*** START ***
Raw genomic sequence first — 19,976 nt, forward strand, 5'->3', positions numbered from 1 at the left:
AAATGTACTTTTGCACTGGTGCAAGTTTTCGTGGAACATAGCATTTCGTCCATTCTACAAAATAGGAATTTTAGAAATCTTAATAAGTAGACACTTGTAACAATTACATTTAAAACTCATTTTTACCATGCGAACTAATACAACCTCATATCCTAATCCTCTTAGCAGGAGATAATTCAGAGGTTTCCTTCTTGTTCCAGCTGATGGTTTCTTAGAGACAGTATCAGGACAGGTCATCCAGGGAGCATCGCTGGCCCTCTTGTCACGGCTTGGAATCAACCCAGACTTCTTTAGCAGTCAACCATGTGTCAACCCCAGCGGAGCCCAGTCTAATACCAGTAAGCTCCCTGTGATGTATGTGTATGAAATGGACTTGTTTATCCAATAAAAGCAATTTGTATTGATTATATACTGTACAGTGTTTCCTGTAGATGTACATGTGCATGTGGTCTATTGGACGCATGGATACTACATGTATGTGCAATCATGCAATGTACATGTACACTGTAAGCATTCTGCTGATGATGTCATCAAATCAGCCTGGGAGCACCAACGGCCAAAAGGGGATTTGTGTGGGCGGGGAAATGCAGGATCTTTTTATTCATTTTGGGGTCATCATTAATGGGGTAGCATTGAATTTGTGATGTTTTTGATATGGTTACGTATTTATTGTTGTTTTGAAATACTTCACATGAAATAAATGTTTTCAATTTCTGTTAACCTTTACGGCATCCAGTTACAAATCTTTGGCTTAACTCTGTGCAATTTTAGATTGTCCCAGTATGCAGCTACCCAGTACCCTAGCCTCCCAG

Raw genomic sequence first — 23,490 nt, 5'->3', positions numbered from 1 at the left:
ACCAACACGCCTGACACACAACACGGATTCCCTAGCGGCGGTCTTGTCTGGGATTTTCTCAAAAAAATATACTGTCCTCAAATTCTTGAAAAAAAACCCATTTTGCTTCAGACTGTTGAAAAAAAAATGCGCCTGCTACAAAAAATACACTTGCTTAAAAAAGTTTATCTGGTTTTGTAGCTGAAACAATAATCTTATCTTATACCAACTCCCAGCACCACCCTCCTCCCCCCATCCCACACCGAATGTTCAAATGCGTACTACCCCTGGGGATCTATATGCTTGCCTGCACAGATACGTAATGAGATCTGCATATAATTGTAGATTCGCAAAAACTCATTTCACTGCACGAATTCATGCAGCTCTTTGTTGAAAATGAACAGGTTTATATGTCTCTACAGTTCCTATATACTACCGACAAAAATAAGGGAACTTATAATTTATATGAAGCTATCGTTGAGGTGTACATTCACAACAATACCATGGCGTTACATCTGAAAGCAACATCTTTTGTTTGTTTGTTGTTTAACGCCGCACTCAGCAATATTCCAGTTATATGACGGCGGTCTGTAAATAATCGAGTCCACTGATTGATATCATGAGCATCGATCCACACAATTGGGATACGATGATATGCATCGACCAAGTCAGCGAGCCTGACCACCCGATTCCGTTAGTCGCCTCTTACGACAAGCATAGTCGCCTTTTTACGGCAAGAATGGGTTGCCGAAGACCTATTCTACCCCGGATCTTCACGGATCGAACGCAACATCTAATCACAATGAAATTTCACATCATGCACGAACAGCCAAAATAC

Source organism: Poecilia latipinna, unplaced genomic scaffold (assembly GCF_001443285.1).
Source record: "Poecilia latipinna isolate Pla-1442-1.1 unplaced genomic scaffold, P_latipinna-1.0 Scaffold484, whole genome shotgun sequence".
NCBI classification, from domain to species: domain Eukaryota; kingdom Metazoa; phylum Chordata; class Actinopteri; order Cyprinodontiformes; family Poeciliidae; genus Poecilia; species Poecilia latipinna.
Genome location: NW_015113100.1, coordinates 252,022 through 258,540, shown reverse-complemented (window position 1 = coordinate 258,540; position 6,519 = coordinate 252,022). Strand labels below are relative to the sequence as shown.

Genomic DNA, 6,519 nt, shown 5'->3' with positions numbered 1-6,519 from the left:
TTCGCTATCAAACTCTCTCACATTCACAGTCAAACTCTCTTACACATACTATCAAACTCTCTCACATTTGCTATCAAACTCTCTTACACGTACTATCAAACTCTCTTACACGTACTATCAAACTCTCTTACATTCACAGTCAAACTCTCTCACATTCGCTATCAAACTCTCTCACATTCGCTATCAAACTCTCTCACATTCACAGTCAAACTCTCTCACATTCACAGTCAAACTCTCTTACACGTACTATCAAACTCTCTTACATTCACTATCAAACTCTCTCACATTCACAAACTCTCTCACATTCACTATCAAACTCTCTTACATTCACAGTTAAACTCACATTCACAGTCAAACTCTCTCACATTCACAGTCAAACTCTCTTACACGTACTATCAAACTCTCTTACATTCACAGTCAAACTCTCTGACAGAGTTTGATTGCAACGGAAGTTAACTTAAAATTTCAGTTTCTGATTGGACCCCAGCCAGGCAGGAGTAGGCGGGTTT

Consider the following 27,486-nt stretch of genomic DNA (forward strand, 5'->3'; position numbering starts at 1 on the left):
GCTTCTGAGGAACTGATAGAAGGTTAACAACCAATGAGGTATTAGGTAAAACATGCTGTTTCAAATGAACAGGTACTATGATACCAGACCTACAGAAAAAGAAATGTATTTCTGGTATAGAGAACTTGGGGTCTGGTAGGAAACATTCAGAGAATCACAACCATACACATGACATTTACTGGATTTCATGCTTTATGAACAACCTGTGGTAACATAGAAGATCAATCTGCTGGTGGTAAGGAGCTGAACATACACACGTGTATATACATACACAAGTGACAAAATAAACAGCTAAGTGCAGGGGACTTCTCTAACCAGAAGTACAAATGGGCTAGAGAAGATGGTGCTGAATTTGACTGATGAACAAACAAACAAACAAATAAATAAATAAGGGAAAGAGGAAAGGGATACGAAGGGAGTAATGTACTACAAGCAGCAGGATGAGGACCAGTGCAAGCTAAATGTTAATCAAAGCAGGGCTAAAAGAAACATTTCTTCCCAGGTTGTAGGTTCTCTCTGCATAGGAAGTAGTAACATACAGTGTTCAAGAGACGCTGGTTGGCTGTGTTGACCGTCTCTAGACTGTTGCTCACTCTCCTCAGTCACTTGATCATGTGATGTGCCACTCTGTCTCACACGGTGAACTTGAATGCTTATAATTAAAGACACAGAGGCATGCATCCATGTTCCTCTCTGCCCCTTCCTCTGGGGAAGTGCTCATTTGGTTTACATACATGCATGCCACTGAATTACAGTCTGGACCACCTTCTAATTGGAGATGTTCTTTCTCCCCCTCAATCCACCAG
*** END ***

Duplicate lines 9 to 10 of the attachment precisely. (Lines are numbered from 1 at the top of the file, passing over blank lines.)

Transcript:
Genomic DNA, 6,519 nt, shown 5'->3' with positions numbered 1-6,519 from the left:
TTCGCTATCAAACTCTCTCACATTCACAGTCAAACTCTCTTACACATACTATCAAACTCTCTCACATTTGCTATCAAACTCTCTTACACGTACTATCAAACTCTCTTACACGTACTATCAAACTCTCTTACATTCACAGTCAAACTCTCTCACATTCGCTATCAAACTCTCTCACATTCGCTATCAAACTCTCTCACATTCACAGTCAAACTCTCTCACATTCACAGTCAAACTCTCTTACACGTACTATCAAACTCTCTTACATTCACTATCAAACTCTCTCACATTCACAAACTCTCTCACATTCACTATCAAACTCTCTTACATTCACAGTTAAACTCACATTCACAGTCAAACTCTCTCACATTCACAGTCAAACTCTCTTACACGTACTATCAAACTCTCTTACATTCACAGTCAAACTCTCTGACAGAGTTTGATTGCAACGGAAGTTAACTTAAAATTTCAGTTTCTGATTGGACCCCAGCCAGGCAGGAGTAGGCGGGTTT